Blood (human): Research reports, including the finding of infectivity in the tonsils of vCJD victims, and evidence showing that the lymph system is involved in passage of infectivity from gut to brain, implicate the lymphoreticular system, and suggest the possibility that circulating lymphocytes in the blood may carry infectivity. This led to adoption of the leucodepletion of blood supplies in November 1997 as a precautionary measure. However, research has now suggested that leucodepletion removes only 42% of the initial TSE infectivity from whole blood. While further work is needed to identify the location of the residual infectivity, it was presumed that it is plasma associated.

Following a case in December 2003 of vCJD possibly acquired by a 1999 blood transfusion, a second case of possible transmission of vCJD from person to person via a 1999 blood transfusion was reported [Peden, AH et al, (2004) A patient in the UK received a blood transfusion in 1999 from a donor who later went on to develop vCJD. The patient died of causes unrelated to vCJD but a post mortem revealed the presence of vCJD infectivity in the patient’s spleen. This was the first instance of vCJD in a person in the codon 129 heterozygous (met/val) group.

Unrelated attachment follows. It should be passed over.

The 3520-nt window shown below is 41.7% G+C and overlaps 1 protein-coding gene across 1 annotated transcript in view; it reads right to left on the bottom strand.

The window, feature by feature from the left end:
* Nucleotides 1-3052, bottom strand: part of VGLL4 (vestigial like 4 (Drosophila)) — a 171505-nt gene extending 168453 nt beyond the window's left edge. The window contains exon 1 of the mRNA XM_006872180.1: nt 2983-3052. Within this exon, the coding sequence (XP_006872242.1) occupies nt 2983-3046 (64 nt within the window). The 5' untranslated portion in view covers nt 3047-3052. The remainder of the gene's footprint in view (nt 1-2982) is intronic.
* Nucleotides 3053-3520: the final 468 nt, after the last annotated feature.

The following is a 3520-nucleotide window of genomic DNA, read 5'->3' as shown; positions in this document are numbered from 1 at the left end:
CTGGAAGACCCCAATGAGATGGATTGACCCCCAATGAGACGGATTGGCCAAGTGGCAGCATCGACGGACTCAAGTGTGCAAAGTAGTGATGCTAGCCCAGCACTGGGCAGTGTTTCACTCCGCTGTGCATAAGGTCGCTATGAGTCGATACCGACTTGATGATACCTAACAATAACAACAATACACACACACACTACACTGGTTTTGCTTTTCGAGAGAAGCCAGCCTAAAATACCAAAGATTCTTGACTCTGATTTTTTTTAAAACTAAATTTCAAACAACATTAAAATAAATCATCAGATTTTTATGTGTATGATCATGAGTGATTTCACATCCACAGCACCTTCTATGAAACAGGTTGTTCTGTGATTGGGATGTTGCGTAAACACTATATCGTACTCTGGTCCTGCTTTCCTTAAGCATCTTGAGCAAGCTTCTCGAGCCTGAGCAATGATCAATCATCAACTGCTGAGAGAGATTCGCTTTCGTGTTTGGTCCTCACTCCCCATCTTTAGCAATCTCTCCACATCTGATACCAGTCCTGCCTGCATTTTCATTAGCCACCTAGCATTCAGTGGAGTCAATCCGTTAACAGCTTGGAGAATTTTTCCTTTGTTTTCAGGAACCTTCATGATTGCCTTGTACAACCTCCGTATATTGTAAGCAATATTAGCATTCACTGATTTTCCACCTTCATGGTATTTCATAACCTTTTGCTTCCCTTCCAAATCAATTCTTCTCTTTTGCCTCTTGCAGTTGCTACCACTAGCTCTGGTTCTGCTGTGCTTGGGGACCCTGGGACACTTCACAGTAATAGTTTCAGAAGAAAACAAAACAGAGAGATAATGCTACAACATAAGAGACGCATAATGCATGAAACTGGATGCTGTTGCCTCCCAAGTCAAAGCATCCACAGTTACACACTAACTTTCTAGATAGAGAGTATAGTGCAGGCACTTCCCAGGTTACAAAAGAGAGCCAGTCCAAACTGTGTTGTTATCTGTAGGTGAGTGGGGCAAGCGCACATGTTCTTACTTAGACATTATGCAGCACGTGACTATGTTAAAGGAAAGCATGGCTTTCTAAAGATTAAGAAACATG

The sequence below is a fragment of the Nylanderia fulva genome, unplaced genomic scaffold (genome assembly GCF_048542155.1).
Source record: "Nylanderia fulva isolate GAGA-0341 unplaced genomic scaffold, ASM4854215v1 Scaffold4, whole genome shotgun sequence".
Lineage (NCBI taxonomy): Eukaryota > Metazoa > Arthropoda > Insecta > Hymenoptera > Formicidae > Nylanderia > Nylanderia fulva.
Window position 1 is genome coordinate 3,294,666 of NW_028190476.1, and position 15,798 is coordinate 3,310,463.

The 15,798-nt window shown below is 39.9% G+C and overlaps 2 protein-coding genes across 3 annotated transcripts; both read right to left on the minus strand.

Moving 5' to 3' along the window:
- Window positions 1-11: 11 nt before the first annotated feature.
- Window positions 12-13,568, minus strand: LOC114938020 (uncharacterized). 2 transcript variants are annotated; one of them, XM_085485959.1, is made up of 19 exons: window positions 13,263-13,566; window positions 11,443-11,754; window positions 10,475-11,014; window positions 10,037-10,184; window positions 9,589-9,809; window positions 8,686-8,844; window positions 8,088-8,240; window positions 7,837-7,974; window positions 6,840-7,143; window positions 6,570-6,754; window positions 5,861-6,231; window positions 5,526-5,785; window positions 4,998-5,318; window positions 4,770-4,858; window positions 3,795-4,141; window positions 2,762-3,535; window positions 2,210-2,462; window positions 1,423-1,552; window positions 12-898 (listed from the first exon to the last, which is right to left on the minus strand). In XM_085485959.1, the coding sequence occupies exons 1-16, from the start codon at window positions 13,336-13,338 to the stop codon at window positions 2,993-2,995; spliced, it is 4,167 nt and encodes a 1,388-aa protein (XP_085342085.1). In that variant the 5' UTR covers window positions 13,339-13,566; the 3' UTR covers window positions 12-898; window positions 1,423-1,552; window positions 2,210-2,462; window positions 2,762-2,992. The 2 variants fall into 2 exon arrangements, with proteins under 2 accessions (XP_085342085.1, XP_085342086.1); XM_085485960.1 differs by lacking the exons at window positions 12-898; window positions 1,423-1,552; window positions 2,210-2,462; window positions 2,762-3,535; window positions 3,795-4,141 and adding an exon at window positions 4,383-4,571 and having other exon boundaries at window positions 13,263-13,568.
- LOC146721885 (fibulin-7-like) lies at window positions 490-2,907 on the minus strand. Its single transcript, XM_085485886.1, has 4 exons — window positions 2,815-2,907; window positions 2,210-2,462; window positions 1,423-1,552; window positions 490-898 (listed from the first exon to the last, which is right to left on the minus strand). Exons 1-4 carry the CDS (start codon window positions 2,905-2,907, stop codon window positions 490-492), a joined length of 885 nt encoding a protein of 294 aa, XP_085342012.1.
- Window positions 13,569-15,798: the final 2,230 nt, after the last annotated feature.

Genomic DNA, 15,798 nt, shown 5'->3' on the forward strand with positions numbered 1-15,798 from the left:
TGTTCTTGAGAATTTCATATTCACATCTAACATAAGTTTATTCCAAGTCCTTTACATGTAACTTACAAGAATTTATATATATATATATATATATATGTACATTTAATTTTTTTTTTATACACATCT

Therapeutic/prophylactic agents? Prusiner’s group (Korth et al (2001) have reported that tricyclic derivatives of acridine and phenothiazine exhibit half-maximal inhibition of PrPSc formation at effective concentrations (EC50) between 0.3 µM and 3 µM in cultured cells chronically infected with prions. Because quinacrine and chlorpromazine have been used in humans for many years as antimalarial and antipsychotic drugs, respectively, and are known to pass the blood-brain barrier, they suggest that they are immediate candidates for the treatment of CJD and other prion diseases. However, following media reports in August 2001 that two vCJD victims have been treated and that one has shown remission, Prusiner has stated (10 October 2001) that one has died and the other has become worse. However, In August 2004 the UK Medical Research Council is officially launching the "PRION-1" trial, a trial of potential treatments. After four years of debate over which to test, it will focus on quinacrine, The National Prion Disease Clinic at St Mary’s Hospital in London has already given the drug to around 20 patients, but the results are not yet published.

Also from within Prusiner’s group comes a report that several antibodies cleared prion clumps out of cultured mouse brain cells. seeming to interrupt the conversion of normal prions by malignant ones.